Pennsylvania Gov. Tom Wolf on Monday joined a bipartisan group of lawmakers to throw his support behind two bills that would implement a severance tax on natural gas production.
Senate Bill 1000 and its companion, House Bill 2253, include a proposal unveiled by Wolf earlier this year. Wolf, a Democrat, has proposed a severance tax every year since taking office in 2015. The new bills would establish a volumetric severance tax that would rise and fall with gas prices. Under the legislation, producers would pay about 4-7 cents/Mcf based on a price range of below $3.00/Mcf to more than $6.00/Mcf.
Dubbing it a “commonsense severance tax,” and noting during a press conference that Pennsylvania is the “only gas-producing state in the nation” without one, the governor called on legislators to pass the bills.
To introduce the legislation, Wolf joined state Sen. Thomas Killion and Rep. Bernie O’Neill, both Philadelphia-area Republicans that represent a part of the state where natural gas is viewed differently than in the shale fields of western Pennsylvania. Other Democratic co-sponsors are state Sen. John Yudichak and Rep. Jake Wheatley.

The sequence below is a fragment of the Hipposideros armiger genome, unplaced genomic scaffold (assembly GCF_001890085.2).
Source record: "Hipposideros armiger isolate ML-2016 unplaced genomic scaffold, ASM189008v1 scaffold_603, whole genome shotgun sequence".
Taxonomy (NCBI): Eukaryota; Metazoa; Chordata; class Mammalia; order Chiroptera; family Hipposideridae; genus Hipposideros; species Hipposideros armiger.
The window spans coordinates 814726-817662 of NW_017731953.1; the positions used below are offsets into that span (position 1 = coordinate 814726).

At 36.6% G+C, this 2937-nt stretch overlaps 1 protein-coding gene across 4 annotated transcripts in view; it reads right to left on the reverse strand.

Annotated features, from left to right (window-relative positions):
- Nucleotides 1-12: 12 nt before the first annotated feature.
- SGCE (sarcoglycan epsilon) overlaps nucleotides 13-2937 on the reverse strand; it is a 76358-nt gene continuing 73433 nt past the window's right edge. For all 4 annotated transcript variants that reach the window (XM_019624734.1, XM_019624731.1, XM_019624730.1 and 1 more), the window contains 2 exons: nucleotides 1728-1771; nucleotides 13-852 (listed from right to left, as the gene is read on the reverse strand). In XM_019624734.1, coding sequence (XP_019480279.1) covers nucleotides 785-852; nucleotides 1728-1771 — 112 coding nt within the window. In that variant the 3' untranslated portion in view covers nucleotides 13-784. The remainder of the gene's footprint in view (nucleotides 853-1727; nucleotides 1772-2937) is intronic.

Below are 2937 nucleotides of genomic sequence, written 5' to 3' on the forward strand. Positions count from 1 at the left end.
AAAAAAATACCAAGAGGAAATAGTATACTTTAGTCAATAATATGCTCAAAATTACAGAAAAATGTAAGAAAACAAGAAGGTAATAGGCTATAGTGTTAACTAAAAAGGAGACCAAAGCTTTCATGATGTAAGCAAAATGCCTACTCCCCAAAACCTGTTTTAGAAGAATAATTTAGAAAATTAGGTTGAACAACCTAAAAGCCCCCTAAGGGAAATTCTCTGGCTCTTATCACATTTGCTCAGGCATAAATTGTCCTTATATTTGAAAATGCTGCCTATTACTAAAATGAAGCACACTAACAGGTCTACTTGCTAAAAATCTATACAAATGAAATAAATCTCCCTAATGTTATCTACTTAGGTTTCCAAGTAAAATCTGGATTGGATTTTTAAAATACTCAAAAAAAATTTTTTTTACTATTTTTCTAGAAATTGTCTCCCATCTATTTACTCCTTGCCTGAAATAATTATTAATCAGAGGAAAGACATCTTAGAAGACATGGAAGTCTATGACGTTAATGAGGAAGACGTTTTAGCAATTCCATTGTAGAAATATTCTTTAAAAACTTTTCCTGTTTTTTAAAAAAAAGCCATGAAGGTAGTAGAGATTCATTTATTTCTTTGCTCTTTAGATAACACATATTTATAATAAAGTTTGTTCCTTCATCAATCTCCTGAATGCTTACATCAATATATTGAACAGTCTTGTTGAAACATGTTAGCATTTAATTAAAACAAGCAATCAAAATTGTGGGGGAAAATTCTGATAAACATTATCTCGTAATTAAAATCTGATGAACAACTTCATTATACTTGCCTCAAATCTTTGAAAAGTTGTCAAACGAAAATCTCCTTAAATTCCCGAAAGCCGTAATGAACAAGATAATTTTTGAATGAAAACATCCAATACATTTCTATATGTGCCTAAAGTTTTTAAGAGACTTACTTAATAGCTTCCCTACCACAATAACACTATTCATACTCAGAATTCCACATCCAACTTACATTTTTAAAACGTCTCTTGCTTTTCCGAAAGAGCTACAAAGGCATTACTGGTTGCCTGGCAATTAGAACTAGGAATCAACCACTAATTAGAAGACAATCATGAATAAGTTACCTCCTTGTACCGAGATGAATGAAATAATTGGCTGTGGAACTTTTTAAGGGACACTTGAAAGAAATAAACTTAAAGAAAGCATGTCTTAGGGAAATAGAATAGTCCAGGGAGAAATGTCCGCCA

Wolf said the severance tax would generate an estimated $248.7 million in the next fiscal year that could be used to address budget needs. The proposal would also keep the impact fee, which is levied on all unconventional wells during their first 15 years of operation. The impact fees have collected more than $1 billion since they were established in 2012.
The new bills would also ensure that impact fee collections, which have declined in recent years on lower commodity prices, don’t fall below $200 million annually. Additionally, the legislation would help ease lengthy permitting delays and improve turnaround times, something that the gas industry has complained about for years.
Marcellus Shale Coalition President David Spigelmyer called the bills “election-year political stunts,” as Wolf faces reelection this year. Spigelmyer also said the public is tired of “more tax-and-spend” proposals. API Pennsylvania Executive Director Stephanie Catarino Wissman also gave the legislation a cold reception, disparaging it by saying Wolf’s annual campaign to get a severance tax passed has become a quarterly occurence, adding that it would be duplicative given the impact fee most shale drillers already pay.
A severance tax has polled well among the public in recent years, and more than 60 bills have been introduced over the last seven years or so to implement one in the nation’s second largest gas producing state. However, every bill has failed.
While the GOP-controlled Senate passed a revenue package last year to fund the state budget, which included a volumetric fee on gas production, the proposal died in the House, where Republican leadership remains staunchly opposed to the idea.